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NAEP Assessment Sample Design → NAEP 2008 Sample Design → 2008 Long-Term Trend (LTT) Assessment Sample Design → 2008 Public School Long-Term Trend (LTT) Assessment

2008 Public School Long-Term Trend (LTT) Assessment


Target Population

Sampling Frame

Stratification of Schools

School Sample Selection

Substitute Schools

Ineligible Schools

Student Sample Selection

The NAEP 2008 long-term assessment (LTT) sample design yielded a nationally representative sample of public school students in each age group (9, 13, and 17) through a three-stage approach: selection of primary sampling units (PSUs), selection of schools within PSUs, and selection of students within schools. The 2008 sampling plan was designed to assess 13,250 students for each of the LTT public school age-specific samples.

These students were allocated among three different tests. The operational tests were in reading and mathematics, and a pilot test in mathematics was also conducted.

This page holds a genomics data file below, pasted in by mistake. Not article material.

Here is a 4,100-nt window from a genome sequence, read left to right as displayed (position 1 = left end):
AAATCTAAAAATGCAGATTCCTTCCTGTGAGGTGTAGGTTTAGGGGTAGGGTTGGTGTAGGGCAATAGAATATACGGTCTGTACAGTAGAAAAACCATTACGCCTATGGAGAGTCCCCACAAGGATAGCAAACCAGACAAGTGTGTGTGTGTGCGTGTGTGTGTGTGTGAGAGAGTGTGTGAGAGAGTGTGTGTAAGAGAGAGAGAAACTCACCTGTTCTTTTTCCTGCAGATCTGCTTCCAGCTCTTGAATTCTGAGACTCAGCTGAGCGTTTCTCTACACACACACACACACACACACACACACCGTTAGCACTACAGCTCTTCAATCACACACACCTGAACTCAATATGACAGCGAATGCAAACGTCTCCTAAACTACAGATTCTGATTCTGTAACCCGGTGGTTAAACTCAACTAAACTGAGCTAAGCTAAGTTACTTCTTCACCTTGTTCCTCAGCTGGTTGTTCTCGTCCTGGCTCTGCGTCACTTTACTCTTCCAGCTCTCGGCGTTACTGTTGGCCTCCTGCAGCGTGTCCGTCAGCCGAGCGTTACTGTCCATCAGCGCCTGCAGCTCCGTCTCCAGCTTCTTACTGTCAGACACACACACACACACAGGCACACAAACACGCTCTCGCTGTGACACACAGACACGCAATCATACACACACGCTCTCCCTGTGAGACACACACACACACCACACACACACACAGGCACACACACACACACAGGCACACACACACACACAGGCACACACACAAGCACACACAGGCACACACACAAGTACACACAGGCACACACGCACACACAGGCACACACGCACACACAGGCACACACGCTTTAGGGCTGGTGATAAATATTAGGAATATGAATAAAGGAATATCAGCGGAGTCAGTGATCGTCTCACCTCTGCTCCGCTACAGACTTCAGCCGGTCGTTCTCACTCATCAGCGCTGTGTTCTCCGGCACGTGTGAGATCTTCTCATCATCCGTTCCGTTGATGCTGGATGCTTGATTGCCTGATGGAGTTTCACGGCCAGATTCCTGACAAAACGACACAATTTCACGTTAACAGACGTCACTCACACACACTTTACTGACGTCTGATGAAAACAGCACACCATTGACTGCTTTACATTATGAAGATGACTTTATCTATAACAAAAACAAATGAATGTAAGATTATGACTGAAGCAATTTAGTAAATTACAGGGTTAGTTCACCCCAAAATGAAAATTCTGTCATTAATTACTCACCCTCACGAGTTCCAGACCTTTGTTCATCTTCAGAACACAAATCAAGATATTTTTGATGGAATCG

The public school samples were drawn from a sampling frame that only included the sampled LTT primary sampling unit (PSUs). From the stratified frame of public schools for each grade associated with the age range, a systematic random sample of age-eligible schools was drawn with probability proportional to a measure of size based on the estimated age-specific enrollment of the school. The number of age-eligible students was estimated by applying population-level percentages of age-eligible students within each grade to estimated grade enrollments for each grade, and aggregating to an age-eligible total for the school.

Each selected school was asked to provide a roster of all of its students who were age-eligible. A fixed sample of 62 students was selected from these rosters, with the exception of smaller schools with total age-eligible counts less than the sample size. The combination of using the number of age-eligible students as a measure of size and a fixed sample size of students is intended to give a self-weighting sample (each student has an equal probability of selection). In practice, differences between the estimated age-eligible enrollment for the school and the actual size of the finalized roster introduce slightly differing student probabilities across schools.

Last updated 15 March 2011 (GF)